Oduor Jagero

Oduor Jagero interview: on his new book Ghosts of 1894

Oduor Jagero
Oduor Jagero

Odour Jagero interview: Oduor Jagero burst onto the Kenyan literary scene in 2014 with his self-published debut novel True Citizen. The book was launched with some funfair and had decent reviews both like this one from Nduta Waweru then at the Star.

The new book Ghosts of 1894 centres on the genocide that happened 1994 as close to a million Rwandans were killed by their fellow countrymen. This blogger has already interviewed this writer so instead of doing another interview, I opted to ask five questions that are related his new book (which incidentally we love). Here you go;

JamesMurua.com (JM.com): This is your second novel. Just like with your first one True Citizen, you opted to go down the route of being self-published. Tells us more.
Oduor Jagero (OJ):
Self-Publishing makes you take charge of your book; how you want it to look and feel. While traditional publishing has its advantages such as larger distribution and sometimes better quality, self-publishing when done well can be an alternative to the same. I have only about so many years to live: say 80 years. Traditional publishers have a tendency of being choosy and elitist. That is fine. They are in business and they want material that will give them the most bucks and the best name. That is understandable. I also want my books to be out. So I try to do it like they do. This is what they do: they get in-house editors to thoroughly work on the book. They get quality proof-readers to sanitize the manuscript before they get a superb graphics designer to come up with the title and the inside text. I try and get the same people to work on my book(s) – to the best I can. I would not mind being published by a traditional publisher. But I say let’s meet somewhere along the way. While they make big bucks, let me hone my skills and tell my stories in my own little way.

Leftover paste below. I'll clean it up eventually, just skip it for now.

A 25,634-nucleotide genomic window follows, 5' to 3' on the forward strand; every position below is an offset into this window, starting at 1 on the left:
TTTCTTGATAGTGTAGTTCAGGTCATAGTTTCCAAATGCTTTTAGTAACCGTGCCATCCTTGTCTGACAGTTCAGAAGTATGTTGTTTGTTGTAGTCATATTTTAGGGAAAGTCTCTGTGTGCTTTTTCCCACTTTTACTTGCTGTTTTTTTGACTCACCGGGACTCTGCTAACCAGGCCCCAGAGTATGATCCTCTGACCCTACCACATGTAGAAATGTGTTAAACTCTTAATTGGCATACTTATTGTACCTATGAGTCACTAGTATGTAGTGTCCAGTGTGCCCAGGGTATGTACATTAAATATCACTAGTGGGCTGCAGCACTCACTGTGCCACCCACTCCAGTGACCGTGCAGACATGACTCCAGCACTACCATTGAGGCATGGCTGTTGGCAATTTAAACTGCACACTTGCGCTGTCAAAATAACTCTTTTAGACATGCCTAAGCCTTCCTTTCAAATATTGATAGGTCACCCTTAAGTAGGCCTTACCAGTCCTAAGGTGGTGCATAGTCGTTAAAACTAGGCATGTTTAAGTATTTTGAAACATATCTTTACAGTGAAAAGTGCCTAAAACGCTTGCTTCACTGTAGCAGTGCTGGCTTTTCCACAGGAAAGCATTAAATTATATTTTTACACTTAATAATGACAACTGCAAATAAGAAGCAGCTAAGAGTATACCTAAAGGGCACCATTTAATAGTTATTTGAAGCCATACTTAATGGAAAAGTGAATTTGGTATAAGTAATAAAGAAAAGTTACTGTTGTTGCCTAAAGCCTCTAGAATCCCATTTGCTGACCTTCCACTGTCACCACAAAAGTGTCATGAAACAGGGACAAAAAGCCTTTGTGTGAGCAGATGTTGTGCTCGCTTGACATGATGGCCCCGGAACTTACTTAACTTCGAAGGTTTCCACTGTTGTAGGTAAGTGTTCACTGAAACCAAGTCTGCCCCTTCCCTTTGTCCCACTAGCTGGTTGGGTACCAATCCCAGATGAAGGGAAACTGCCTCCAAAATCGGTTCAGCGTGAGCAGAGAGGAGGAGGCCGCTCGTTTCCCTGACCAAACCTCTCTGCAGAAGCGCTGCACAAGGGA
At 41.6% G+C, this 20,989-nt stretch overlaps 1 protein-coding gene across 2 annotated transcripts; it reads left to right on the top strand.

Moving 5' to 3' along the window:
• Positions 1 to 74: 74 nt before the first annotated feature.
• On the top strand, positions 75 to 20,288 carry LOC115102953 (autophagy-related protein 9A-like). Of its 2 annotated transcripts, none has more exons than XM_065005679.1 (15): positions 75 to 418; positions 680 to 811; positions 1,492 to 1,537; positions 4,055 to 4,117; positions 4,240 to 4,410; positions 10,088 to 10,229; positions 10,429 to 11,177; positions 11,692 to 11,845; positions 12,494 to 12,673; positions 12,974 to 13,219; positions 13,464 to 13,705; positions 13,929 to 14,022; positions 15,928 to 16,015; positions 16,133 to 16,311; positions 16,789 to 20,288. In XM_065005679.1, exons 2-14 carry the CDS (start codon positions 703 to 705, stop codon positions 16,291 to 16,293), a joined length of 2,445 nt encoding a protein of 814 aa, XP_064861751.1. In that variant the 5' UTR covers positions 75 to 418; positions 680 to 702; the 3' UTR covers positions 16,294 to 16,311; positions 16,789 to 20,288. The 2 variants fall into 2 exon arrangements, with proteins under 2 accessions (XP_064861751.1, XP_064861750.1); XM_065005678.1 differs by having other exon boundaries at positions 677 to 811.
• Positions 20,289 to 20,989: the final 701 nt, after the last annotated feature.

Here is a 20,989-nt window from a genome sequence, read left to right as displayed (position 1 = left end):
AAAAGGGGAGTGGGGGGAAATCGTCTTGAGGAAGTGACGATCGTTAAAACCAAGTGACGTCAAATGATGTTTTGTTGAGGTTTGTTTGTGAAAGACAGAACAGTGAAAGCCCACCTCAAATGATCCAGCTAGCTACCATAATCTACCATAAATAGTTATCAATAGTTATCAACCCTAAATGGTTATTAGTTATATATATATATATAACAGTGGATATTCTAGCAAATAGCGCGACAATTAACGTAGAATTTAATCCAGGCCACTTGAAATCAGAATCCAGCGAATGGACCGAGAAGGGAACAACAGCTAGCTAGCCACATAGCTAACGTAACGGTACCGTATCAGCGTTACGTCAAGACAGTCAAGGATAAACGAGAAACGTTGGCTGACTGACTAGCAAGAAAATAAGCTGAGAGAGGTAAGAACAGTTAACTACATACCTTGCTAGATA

Ghost of 1984JM.com: Why Rwanda?
OJ:
You can say the book is about Rwanda. But the book is actually about a Rwandese. Anybody who reads that book will find themselves in Uganda, Kenya, and even America. The setting is majorly Rwanda where this tale of survival starts. So I wouldn’t say the book is about Rwanda. The country is merely a setting.

JM.com: While going through your war torn Rwanda the book gets disjointed for this reader with characters that were the main protagonists leaving the scene and new protagonists taking the tale. How did you flesh out your plot?
OJ: I write in pictures and I like to tell my stories the way life usually happens. If you stand at a junction, you’ll see a lady with the red stilettos gingerly walking by. She is the subject at that time. When you look to the other side, you’ll see a city council worker cleaning the alleyway. The story has more than a few characters. They are all part of the Ghosts of 1894.

JM.com: This book talks about a period two decades ago in a country without a lot of written material available to many in Kenya. How did you research this book?
I was in Rwanda for about eight months visiting libraries. People might not know but Rwanda has a lot about it’s flattering history, whether of the war or traditions in so many books. There are also very many books about Rwanda you can read out there.

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